when he explained that Jesus is constantly “coming” into the world, 
and what we will witness at the end of time 
is the completion of  his coming 

Jesus “comes” every time we mention his name – 
which is why it’s a praiseworthy custom 
to bow our heads at the name of Jesus.
Jesus “comes” when his people gather to pray; remember what he said: 
“wherever two or three gather in my name, 
there am I in the midst of you.”

Jesus “comes” when we proclaim the Gospel – 
which is why we stand for that reading, while sitting for the others.

Jesus “comes” whenever someone is baptized, 
someone receives absolution in confession, and in all the sacraments.
And, of course, he “comes” in such a wonderful way 
when the Holy Mass is offered, 
and he himself makes present his sacrifice at the altar.
So, realize, that what the Gospel promises 
is likewise fulfilled right here, before your eyes!

Yes, there is a complete fulfillment yet ahead, 
and we don’t know when that will happen.
But there is a way that you and I can live, 
so that we need not worry about it.

Every day we live, eager to speak his name, 
eager to see him, eager to hear him speak to us.
If you’re looking at the materials on prayer on,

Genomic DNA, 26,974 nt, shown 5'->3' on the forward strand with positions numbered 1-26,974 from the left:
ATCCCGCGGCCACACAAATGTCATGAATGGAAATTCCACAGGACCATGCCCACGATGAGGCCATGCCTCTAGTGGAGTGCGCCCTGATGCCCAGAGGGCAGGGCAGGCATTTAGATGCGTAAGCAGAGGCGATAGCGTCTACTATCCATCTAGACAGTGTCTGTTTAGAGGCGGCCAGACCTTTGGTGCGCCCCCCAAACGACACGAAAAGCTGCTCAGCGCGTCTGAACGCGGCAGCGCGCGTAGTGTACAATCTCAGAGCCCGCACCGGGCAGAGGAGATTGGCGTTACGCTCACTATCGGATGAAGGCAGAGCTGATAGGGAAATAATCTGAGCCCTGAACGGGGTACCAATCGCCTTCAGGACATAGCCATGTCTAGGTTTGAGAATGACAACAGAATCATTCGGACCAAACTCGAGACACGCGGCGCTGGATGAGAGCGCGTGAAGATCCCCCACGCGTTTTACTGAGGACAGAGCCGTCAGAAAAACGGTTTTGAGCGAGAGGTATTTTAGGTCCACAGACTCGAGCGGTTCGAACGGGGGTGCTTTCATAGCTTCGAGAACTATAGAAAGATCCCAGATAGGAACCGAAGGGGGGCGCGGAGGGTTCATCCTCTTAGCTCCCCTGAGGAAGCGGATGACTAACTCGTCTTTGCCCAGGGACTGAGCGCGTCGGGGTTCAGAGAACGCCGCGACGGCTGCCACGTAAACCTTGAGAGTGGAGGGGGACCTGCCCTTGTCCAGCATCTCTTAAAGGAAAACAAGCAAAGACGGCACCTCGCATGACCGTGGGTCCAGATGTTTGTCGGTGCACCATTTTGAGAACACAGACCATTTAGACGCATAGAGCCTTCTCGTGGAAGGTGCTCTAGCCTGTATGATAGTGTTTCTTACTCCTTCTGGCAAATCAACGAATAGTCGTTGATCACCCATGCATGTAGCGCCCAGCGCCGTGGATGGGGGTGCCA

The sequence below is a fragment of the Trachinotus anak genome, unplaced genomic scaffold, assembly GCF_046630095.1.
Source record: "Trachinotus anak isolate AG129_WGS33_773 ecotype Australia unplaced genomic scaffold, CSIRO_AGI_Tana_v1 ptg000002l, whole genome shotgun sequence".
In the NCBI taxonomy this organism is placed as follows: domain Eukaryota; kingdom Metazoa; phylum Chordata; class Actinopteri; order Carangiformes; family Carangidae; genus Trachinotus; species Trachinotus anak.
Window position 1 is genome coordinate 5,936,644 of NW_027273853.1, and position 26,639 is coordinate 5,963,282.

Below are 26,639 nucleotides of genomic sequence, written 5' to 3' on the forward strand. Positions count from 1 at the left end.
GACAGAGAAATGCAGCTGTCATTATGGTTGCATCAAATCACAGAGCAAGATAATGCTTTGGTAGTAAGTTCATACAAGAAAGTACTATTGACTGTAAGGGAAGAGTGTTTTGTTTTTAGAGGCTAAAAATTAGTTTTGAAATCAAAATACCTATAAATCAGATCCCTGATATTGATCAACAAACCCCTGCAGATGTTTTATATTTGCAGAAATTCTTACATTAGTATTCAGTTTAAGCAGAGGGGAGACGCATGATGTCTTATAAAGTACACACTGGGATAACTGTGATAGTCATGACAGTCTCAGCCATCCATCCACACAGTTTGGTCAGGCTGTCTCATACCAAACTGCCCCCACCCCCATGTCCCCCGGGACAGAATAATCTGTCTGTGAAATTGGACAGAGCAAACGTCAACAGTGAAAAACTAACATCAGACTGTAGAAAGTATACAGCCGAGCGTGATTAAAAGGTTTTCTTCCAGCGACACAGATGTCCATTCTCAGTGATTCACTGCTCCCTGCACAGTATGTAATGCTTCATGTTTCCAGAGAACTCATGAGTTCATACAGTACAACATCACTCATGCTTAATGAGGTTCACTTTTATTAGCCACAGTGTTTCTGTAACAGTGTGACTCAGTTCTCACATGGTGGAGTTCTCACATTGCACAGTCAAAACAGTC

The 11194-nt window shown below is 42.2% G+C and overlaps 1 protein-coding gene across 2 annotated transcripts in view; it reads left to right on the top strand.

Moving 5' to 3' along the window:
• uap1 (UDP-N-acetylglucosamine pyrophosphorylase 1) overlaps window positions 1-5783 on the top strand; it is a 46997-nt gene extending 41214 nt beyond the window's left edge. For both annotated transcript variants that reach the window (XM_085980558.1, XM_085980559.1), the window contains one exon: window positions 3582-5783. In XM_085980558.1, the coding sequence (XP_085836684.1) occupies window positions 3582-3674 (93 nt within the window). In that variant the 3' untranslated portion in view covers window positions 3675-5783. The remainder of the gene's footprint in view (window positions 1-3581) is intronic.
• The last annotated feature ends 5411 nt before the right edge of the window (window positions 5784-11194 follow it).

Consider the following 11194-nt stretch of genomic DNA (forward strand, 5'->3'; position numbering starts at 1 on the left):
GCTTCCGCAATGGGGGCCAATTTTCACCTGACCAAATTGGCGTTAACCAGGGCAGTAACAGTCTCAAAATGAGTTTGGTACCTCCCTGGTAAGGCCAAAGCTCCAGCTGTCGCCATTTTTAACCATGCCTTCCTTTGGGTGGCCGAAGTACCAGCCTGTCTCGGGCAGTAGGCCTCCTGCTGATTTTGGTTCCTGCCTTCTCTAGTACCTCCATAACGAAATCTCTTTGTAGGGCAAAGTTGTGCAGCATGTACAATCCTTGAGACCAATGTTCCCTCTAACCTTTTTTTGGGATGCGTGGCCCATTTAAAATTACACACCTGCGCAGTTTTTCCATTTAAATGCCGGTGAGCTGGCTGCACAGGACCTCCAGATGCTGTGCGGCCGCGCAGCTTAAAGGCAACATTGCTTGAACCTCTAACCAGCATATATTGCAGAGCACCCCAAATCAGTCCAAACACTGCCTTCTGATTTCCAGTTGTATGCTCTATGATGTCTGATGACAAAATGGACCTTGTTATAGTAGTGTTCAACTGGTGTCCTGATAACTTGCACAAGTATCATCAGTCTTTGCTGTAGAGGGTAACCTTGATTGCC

you heard Dr. Tim Gray talk about prayer as a conversation with God, 
who speaks to us in the Scriptures.

We don’t have to wait to hear Jesus or to see him.
He’s here, speaking to us, giving himself to us.
Seek him in confession. Seek him in Scripture. Seek him in silence.
Seek him in the Holy Mass.
Then, there will never be an hour we are not ready.

Wednesday, November 16, 2016

'We have here no lasting city...' (Sunday homily)

I was reading an article this weekend by Father James Schall, commenting on the election last week. His summary of his own article was, "We have here no lasting city." That is also a good summary of today's Gospel.

Why did Jesus say about the Temple, "there will not be one stone left on another"? To scare people? No; rather, to make the same point as Father Schall: in this world, we have no lasting city.

For the people listening to Jesus, the destruction of the Temple was a horrible thought -- the end of the world. And when it happened 40 years later, it was pretty horrible. Scholars debate whether the rest of what Christ said in this passage was about events then, or at the end of time, but we needn't worry about that. The answer is both. Christians today are facing the same persecution as the early Church, which this Gospel describes well.

Now, this time last week, I think a lot of us were dreading this election. We had a pretty strong turnout for Monday night's prayer vigil, to pray for the nation and the election. And I know many think the results are the answer to our prayers. They may well be, but only time will tell. You and I have high hopes for President-elect Trump, but we had better keep praying hard. If the Gospel has one clear point, it is that what seems so solid is not solid at all.

Only one thing is truly solid, and that is Christ himself!

Now, I want to call your attention to the first reading. Did you notice the two ways it talks about fire? For the "proud" and "evil doers," it is fire that punishes; it "consumes" them. What does that sound like? It sounds like hell to me.